3) bTB is a serious threat to the livelihood of some farmers. It is not considered to be a significant threat to the health of humans. If someone has told you otherwise, they have been misinformed. Humans get bTB only very rarely if they drink unpasteurised milk or are working directly with infected animals. We are talking primarily about money, here, because cows are routinely slaughtered in their hundreds of thousands because of lameness, low milk production, mastitis, and simply because they have outlived their usefulness. Thus the slaughter of badgers, even if it could achieve the eradication of TB, which it can’t (I will explain this in a minute) cannot be justified by claiming that they “bring direct sickness to humans”. Your argument fails right here.

4) Just in case there was any doubt, a massive government-backed scientific experiment was mounted a few years ago, called the Randomised Badger Culling Trial (RBCT), in which 11,000 badgers were killed, over a 10 year period, at enormous cost to the taxpayer. The concluding report said “Culling badgers cannot meaningfully contribute to the control of Bovine TB in cattle Britain”. The scientists who conducted this experiment still stick by their conclusions, and Lord Krebs himself, undoubtedly one of the world’s experts in the subject, recently described the Government’s current scheme as ‘crazy’. He is backed by the entire scientific community in his condemnation of this cull.

5) Our contribution to this problem is far from being all negative. We, as the consortium of Animal Charities headed up by RSPCA, IFAW and LACS, have put together proposals to attack the bTB problem which offer help to farmers in vaccinating badgers on their land, eliminating any potential re-infection from that source, and we are working behind the scenes to bring closer the instigation of vaccinating our national herd of cows. These measures offer not just an alternative to culling, but the ONLY possible route towards eradication of bTB in this country.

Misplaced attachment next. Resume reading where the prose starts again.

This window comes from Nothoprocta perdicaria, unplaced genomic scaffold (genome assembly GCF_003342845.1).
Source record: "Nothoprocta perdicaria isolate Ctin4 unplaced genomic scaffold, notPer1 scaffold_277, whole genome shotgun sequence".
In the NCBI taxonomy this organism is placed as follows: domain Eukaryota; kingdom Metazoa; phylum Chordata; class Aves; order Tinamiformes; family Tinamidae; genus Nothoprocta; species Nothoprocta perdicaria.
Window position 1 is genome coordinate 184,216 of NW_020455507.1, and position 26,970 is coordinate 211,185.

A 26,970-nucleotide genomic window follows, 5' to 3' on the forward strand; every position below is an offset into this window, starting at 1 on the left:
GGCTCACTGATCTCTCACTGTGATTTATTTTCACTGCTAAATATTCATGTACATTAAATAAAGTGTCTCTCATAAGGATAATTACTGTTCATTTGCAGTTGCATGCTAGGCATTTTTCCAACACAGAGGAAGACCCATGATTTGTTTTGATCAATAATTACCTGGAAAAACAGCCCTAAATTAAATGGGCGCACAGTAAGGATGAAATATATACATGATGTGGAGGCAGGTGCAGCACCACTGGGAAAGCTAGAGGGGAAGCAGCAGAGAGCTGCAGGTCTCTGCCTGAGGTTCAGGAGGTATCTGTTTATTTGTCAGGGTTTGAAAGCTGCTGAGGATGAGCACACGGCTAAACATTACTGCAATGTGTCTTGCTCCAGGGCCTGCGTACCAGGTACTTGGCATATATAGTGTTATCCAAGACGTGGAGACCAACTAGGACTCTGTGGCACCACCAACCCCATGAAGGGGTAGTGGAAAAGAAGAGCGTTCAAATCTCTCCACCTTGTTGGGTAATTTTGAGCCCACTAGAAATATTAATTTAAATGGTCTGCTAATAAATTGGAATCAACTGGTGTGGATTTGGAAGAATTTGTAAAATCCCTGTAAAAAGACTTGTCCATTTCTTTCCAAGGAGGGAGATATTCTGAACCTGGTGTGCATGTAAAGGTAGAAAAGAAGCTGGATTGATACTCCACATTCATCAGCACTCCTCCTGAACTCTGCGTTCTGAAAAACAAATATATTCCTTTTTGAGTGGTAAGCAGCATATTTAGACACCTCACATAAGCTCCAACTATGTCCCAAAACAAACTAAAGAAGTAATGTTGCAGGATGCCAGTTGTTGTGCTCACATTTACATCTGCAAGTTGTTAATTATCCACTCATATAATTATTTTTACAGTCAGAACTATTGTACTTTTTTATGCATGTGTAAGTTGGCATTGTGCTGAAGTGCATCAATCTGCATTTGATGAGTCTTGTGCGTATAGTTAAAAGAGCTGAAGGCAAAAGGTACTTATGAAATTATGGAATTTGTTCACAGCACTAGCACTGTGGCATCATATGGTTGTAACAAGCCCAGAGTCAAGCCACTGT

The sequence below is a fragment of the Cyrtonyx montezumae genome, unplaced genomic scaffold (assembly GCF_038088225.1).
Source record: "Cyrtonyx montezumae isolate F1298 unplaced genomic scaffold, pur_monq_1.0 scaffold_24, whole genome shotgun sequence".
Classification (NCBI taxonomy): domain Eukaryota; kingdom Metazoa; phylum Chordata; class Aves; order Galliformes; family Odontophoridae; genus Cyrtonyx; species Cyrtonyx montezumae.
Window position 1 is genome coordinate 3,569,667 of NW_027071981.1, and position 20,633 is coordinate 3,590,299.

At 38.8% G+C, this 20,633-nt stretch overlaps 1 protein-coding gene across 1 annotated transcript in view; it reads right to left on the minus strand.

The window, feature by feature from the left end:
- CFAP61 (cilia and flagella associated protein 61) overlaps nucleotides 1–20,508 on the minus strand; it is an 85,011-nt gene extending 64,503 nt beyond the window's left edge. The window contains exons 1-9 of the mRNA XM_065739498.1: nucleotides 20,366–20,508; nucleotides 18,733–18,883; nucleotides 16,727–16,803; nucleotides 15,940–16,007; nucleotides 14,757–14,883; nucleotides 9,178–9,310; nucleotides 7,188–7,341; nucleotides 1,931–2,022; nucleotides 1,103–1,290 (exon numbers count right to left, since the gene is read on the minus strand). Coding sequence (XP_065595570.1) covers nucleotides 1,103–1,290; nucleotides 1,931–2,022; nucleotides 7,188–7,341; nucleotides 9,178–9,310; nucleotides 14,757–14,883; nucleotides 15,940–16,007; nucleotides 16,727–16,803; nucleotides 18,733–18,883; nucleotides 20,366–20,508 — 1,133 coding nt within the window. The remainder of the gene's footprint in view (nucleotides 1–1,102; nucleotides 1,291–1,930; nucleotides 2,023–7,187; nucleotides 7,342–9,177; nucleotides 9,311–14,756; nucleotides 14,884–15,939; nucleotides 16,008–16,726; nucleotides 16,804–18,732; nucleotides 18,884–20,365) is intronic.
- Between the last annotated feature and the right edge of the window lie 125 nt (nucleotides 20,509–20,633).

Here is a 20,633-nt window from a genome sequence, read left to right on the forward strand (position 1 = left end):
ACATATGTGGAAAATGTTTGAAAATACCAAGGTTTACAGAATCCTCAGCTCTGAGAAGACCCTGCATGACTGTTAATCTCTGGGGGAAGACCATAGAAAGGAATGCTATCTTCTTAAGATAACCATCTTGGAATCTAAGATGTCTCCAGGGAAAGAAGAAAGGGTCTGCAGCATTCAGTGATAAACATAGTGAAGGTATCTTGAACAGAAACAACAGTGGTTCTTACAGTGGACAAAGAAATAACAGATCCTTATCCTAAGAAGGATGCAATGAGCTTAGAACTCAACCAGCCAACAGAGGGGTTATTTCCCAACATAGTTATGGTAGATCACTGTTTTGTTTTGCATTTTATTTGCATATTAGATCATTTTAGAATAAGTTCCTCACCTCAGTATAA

6) Owen Paterson, having failed to win the support of science, has recently switched to trying to justify a cull on the grounds that it has succeeded in other countries. This is completely false. No country has EVER eliminated bTB by culling the local wildlife. The prime example is the Republic of Ireland, where after the death of 90,000 badgers, TB is still rife.

7) The statement that “TB is a terrible threat to the UK” is not in any way a logical argument for a cull. If TB is as serious a threat as is claimed, there is no excuse for not prioritising vaccination of cows and wildlife. Culling is neither a short-term nor a long-term solution. It is not a solution at all. All it will do is alienate the farming community, and the present government, from the rest of Britain.